I received this query from my brother who is webmaster of the popular community website http://www.blackmorevillage.co.uk. It concerns an aspect of history with which I am unfamiliar. Does anyone have any information on the Americans in Essex during the Second World War?
Rebecca wrote to the Blackmore Village website:
8 November 2008
“Don’t know if you can shed any light on research that I am doing alongside others for the 1st Ashingdon Scout Group regarding a B26 bomber that crashed in Blackmore on 24th September 1944?”
29 November 2008
I know little about this but the Internet has the following reference to crashes:
Baby Doll III
2Lt. Richard E. Baehr
1Lt Richard J. Snyder flew over in this plane. Crashed near Blackmore, Essex, returning from a ferry mission from France.
The same Rebecca wrote on 31 October 2008:
“I'm searching for crew members details of those who were in Lilly Commando which crashed in poor weather conditions in Ashingdon, Essex, England. Sadly the crew were all killed in the crash on 24th September 1944. The pilot was Jack T. Hanlon who had previously flew Rationed Passion. This may also help Greg Hansard who posted a message asking for details of the whereabouts of the plane and crew. His father, Elmer Hansard, had previously flown in Lilly Commando. 573rd BS391st BG. Have just been to the site where the plane crashed. It informed us that the plane was flown by 1st Lt. Richard E. Baehr and also listed the crew as Sgt. E.G. Demyanovich, Sgt. W.L. McCarty, Sgt. D.E. Crider III, 1st Lt. F.I. Yawitz. As there were several crashes around this area I confused it with the earlier enquiry, sorry. From the pilots name we have since learned that the plane was 'Baby Doll III' returning from France on the 24th September 1944. It crashed in an area known as Blackmore which is in Ashingdon, Essex. The plane was based at Matching Green (391st 573rd) serial number 4295823. The plaque marking the spot where the plane crashed is in the middle of a field and I doubt many people know of its existence, it has also not weathered well. Our local cub scout leader suggested it would be an idea for four cubs and scouts to investigate the history of the plane and crew and perhaps give them a better memorial at our local church. I am interested as one of those scouts is my son who also has great interest in anything connected with flying and planes from WW2. I have taken a few pictures of the plaque which was placed in 1988, but sadly the plaque has not weathered well. We would love to hear from anyone who has any knowledge of the plane and crew. Thanks, Rebecca Ricks (Beaver Scout Leader 1st Ashingdon-St. Andrews, Essex”.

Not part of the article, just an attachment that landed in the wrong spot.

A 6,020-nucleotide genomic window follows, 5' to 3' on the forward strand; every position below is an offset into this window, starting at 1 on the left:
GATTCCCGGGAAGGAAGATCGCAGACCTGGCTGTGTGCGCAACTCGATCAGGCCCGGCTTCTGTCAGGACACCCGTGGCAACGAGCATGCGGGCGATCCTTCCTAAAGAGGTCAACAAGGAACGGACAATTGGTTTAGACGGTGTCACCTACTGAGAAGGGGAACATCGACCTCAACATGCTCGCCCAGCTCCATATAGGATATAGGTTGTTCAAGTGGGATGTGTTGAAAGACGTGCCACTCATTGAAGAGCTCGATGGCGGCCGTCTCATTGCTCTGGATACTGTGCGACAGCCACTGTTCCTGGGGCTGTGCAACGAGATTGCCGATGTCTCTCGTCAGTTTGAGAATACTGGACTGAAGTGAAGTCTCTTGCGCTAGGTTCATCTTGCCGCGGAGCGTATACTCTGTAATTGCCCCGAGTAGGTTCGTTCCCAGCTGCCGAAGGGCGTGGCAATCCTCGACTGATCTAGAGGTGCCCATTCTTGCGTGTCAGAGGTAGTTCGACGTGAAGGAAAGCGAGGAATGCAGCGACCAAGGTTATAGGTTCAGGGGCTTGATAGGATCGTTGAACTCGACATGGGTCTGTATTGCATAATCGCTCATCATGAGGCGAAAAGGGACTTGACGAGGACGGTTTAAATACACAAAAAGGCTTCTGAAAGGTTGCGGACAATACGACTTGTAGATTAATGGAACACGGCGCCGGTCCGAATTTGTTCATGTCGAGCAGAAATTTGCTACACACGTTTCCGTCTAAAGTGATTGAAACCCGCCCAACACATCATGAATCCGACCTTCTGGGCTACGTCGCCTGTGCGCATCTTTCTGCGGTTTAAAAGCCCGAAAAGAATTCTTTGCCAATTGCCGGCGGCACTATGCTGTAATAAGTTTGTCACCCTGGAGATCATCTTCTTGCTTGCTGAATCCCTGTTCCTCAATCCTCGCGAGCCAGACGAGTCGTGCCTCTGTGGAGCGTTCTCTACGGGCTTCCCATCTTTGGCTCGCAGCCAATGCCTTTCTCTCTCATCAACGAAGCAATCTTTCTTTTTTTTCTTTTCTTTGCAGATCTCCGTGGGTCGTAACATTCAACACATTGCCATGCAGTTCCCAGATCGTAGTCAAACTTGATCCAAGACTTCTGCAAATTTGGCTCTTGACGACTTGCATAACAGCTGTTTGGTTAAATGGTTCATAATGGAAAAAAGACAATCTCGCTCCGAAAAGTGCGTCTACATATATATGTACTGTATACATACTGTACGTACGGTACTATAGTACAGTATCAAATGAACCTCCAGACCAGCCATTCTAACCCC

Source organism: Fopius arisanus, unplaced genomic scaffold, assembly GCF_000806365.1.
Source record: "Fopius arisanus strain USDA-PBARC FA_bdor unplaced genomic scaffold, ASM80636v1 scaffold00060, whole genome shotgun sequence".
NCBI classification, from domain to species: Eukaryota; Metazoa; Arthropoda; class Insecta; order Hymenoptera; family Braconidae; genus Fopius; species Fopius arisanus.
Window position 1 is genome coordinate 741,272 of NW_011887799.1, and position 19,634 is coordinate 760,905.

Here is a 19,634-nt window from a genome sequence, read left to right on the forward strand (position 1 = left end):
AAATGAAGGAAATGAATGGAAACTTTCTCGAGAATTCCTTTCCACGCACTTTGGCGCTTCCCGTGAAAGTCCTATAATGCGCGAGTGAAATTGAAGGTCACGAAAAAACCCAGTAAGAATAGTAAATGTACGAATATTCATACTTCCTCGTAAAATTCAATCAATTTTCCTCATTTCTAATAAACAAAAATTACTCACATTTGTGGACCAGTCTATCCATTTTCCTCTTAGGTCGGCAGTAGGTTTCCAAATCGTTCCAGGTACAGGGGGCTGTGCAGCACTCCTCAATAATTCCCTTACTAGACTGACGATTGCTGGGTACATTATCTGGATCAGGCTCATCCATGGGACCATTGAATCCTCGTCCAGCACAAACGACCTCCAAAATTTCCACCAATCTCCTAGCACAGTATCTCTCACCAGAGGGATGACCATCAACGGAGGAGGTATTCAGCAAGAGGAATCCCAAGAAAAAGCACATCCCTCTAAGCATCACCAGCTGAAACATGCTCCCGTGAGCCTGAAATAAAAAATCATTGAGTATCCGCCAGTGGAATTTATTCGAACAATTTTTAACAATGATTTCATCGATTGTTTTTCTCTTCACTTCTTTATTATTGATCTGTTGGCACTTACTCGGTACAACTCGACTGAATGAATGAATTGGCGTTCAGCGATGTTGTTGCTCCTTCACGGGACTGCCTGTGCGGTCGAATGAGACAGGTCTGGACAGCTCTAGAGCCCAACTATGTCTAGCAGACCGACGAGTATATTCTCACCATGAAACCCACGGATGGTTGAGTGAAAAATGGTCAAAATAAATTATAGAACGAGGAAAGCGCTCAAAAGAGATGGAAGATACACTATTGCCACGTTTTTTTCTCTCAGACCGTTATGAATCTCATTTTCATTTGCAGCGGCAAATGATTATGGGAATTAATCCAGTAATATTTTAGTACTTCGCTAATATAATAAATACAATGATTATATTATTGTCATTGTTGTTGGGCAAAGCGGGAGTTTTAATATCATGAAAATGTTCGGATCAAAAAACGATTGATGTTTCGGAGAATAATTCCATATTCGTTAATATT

Following this up I asked a lifelong inhabitant of Blackmore who confirms that a B26 did crash off of Fingrith Hall Road. He said that many ‘planes came back badly damaged and some American airmen did not make it. The Essex Record Office holds Air Raid Patrol records for the area so might have reference to this event.
A recent television programme said that one in six Americans were killed in their bombing sorties and many damaged planes were diverted to Stansted airfield because it had a 1½ mile runway. This is now the site of the airport with its controversy surrounding an additional runway. For more information on Stansted Airport’s history visit http://www.126126.info/stansted-airport-the-usaaf-pows-and-car-hire-services/